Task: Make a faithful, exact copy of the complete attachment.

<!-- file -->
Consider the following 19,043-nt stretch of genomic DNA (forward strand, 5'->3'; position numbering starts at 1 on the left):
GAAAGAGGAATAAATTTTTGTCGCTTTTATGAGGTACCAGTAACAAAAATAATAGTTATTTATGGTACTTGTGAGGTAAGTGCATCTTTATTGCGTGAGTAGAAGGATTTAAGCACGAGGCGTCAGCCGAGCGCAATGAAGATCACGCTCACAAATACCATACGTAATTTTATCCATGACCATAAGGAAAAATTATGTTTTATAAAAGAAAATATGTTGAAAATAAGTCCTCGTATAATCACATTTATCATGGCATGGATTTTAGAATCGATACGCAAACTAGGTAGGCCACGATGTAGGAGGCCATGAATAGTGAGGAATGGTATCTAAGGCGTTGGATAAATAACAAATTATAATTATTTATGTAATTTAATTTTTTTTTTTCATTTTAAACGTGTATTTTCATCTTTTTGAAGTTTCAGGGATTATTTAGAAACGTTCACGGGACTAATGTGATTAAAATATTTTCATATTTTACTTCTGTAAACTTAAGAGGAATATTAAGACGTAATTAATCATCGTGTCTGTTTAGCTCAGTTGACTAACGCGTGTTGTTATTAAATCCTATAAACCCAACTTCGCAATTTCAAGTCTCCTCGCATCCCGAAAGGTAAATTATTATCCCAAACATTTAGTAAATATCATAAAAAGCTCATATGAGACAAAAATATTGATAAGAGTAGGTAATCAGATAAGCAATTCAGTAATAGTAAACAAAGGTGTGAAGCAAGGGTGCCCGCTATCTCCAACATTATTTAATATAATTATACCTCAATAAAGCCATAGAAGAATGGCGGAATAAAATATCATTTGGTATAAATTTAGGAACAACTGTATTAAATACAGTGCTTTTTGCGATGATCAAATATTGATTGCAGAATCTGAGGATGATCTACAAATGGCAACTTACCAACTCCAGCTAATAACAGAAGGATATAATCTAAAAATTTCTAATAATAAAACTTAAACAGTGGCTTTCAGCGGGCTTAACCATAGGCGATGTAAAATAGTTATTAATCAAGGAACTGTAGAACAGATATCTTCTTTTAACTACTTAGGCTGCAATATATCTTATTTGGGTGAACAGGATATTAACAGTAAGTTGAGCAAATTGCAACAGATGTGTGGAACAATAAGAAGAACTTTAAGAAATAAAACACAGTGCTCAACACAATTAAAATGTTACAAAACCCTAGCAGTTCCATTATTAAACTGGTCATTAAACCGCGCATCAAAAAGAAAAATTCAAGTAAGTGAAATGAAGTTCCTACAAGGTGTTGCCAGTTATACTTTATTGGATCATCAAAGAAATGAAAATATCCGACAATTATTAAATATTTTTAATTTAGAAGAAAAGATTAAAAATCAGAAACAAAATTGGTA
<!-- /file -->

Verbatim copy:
Consider the following 19,043-nt stretch of genomic DNA (forward strand, 5'->3'; position numbering starts at 1 on the left):
GAAAGAGGAATAAATTTTTGTCGCTTTTATGAGGTACCAGTAACAAAAATAATAGTTATTTATGGTACTTGTGAGGTAAGTGCATCTTTATTGCGTGAGTAGAAGGATTTAAGCACGAGGCGTCAGCCGAGCGCAATGAAGATCACGCTCACAAATACCATACGTAATTTTATCCATGACCATAAGGAAAAATTATGTTTTATAAAAGAAAATATGTTGAAAATAAGTCCTCGTATAATCACATTTATCATGGCATGGATTTTAGAATCGATACGCAAACTAGGTAGGCCACGATGTAGGAGGCCATGAATAGTGAGGAATGGTATCTAAGGCGTTGGATAAATAACAAATTATAATTATTTATGTAATTTAATTTTTTTTTTTCATTTTAAACGTGTATTTTCATCTTTTTGAAGTTTCAGGGATTATTTAGAAACGTTCACGGGACTAATGTGATTAAAATATTTTCATATTTTACTTCTGTAAACTTAAGAGGAATATTAAGACGTAATTAATCATCGTGTCTGTTTAGCTCAGTTGACTAACGCGTGTTGTTATTAAATCCTATAAACCCAACTTCGCAATTTCAAGTCTCCTCGCATCCCGAAAGGTAAATTATTATCCCAAACATTTAGTAAATATCATAAAAAGCTCATATGAGACAAAAATATTGATAAGAGTAGGTAATCAGATAAGCAATTCAGTAATAGTAAACAAAGGTGTGAAGCAAGGGTGCCCGCTATCTCCAACATTATTTAATATAATTATACCTCAATAAAGCCATAGAAGAATGGCGGAATAAAATATCATTTGGTATAAATTTAGGAACAACTGTATTAAATACAGTGCTTTTTGCGATGATCAAATATTGATTGCAGAATCTGAGGATGATCTACAAATGGCAACTTACCAACTCCAGCTAATAACAGAAGGATATAATCTAAAAATTTCTAATAATAAAACTTAAACAGTGGCTTTCAGCGGGCTTAACCATAGGCGATGTAAAATAGTTATTAATCAAGGAACTGTAGAACAGATATCTTCTTTTAACTACTTAGGCTGCAATATATCTTATTTGGGTGAACAGGATATTAACAGTAAGTTGAGCAAATTGCAACAGATGTGTGGAACAATAAGAAGAACTTTAAGAAATAAAACACAGTGCTCAACACAATTAAAATGTTACAAAACCCTAGCAGTTCCATTATTAAACTGGTCATTAAACCGCGCATCAAAAAGAAAAATTCAAGTAAGTGAAATGAAGTTCCTACAAGGTGTTGCCAGTTATACTTTATTGGATCATCAAAGAAATGAAAATATCCGACAATTATTAAATATTTTTAATTTAGAAGAAAAGATTAAAAATCAGAAACAAAATTGGTA